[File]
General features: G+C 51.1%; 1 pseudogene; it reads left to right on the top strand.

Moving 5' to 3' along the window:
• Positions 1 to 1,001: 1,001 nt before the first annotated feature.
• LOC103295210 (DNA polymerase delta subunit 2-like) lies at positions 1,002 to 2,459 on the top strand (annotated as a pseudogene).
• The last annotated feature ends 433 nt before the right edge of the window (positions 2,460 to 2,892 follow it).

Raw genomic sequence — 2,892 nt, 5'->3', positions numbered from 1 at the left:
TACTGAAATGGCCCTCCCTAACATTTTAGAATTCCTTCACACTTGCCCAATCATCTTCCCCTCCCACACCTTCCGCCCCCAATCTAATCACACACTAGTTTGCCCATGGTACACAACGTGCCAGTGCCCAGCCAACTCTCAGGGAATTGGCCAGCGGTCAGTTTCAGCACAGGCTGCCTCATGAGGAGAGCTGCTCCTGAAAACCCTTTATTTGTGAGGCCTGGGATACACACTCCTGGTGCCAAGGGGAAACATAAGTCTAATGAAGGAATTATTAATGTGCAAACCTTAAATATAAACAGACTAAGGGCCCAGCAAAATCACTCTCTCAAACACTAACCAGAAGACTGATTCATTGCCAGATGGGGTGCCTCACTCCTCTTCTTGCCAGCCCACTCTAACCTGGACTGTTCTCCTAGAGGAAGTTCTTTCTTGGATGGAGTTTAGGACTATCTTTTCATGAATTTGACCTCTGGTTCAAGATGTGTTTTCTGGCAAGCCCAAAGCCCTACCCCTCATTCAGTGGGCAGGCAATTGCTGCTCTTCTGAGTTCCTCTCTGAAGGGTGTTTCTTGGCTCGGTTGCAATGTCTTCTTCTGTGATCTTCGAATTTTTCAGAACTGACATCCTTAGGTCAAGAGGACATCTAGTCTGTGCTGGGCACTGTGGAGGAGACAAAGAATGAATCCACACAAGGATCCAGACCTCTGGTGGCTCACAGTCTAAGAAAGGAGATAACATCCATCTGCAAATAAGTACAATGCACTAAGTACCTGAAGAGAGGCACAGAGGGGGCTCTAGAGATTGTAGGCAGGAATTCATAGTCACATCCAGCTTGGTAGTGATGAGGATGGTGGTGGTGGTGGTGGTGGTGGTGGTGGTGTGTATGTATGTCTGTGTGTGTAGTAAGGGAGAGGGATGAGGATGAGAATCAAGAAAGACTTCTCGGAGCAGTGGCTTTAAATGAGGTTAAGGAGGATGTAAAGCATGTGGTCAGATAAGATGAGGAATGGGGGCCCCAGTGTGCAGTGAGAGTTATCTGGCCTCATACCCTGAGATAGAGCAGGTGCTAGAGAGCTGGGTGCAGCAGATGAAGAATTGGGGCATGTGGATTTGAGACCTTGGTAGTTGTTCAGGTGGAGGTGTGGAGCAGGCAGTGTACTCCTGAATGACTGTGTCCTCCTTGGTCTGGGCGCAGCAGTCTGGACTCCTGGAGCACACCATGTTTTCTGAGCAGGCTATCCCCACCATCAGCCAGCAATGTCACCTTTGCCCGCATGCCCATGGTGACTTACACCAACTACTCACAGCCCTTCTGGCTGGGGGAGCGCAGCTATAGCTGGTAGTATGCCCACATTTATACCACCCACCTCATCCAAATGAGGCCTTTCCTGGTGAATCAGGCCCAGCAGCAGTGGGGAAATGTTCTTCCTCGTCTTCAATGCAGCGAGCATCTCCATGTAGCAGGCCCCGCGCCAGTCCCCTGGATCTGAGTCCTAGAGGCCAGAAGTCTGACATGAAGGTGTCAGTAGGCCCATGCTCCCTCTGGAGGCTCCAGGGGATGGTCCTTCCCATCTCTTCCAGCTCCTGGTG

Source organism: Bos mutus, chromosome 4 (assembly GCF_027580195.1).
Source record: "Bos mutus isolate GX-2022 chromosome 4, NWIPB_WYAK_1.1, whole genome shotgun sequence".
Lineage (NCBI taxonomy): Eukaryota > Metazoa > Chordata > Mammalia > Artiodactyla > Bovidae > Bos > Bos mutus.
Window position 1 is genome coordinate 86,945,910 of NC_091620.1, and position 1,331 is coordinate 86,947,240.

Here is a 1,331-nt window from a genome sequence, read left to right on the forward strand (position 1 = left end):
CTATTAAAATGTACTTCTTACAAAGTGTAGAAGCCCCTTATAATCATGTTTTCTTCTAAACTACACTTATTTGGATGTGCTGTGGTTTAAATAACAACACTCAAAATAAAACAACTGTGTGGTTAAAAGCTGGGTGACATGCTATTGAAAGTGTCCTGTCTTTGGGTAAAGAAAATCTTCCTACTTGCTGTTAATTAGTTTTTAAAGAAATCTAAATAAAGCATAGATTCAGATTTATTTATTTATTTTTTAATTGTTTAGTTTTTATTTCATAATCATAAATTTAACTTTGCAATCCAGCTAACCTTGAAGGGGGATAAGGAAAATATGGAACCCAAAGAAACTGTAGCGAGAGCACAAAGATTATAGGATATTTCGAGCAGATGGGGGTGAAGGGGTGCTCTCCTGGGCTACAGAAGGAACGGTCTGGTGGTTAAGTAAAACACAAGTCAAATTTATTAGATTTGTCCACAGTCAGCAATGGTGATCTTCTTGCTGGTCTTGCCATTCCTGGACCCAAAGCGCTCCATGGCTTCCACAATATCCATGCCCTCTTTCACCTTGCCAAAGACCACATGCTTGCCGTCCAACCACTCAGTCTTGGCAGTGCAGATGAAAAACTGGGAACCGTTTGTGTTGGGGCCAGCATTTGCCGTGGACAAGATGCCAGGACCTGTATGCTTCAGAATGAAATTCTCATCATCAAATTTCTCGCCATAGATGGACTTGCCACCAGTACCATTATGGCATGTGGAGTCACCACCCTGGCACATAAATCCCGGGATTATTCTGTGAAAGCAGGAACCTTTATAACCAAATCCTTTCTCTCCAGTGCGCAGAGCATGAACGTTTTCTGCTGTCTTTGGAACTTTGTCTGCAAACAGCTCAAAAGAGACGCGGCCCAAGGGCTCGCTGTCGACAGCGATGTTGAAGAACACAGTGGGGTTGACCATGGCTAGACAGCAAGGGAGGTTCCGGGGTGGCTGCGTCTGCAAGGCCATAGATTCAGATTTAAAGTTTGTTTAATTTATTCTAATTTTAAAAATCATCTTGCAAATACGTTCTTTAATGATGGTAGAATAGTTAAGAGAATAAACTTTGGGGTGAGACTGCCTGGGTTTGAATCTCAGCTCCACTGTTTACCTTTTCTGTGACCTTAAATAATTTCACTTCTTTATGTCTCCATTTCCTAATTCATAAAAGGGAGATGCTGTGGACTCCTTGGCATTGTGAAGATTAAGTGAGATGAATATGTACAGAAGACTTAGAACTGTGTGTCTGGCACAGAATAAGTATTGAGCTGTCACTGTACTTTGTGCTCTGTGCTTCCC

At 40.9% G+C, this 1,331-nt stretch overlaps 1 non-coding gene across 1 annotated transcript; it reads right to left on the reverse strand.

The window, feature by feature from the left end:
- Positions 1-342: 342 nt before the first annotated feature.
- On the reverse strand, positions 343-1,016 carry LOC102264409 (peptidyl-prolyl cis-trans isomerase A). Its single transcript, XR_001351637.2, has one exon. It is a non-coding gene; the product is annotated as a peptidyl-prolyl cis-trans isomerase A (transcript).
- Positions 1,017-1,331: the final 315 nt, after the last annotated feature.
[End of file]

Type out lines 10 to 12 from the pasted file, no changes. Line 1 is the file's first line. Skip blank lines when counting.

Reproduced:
Lineage (NCBI taxonomy): Eukaryota > Metazoa > Chordata > Mammalia > Artiodactyla > Bovidae > Bos > Bos mutus.
Window position 1 is genome coordinate 86,945,910 of NC_091620.1, and position 1,331 is coordinate 86,947,240.

Here is a 1,331-nt window from a genome sequence, read left to right on the forward strand (position 1 = left end):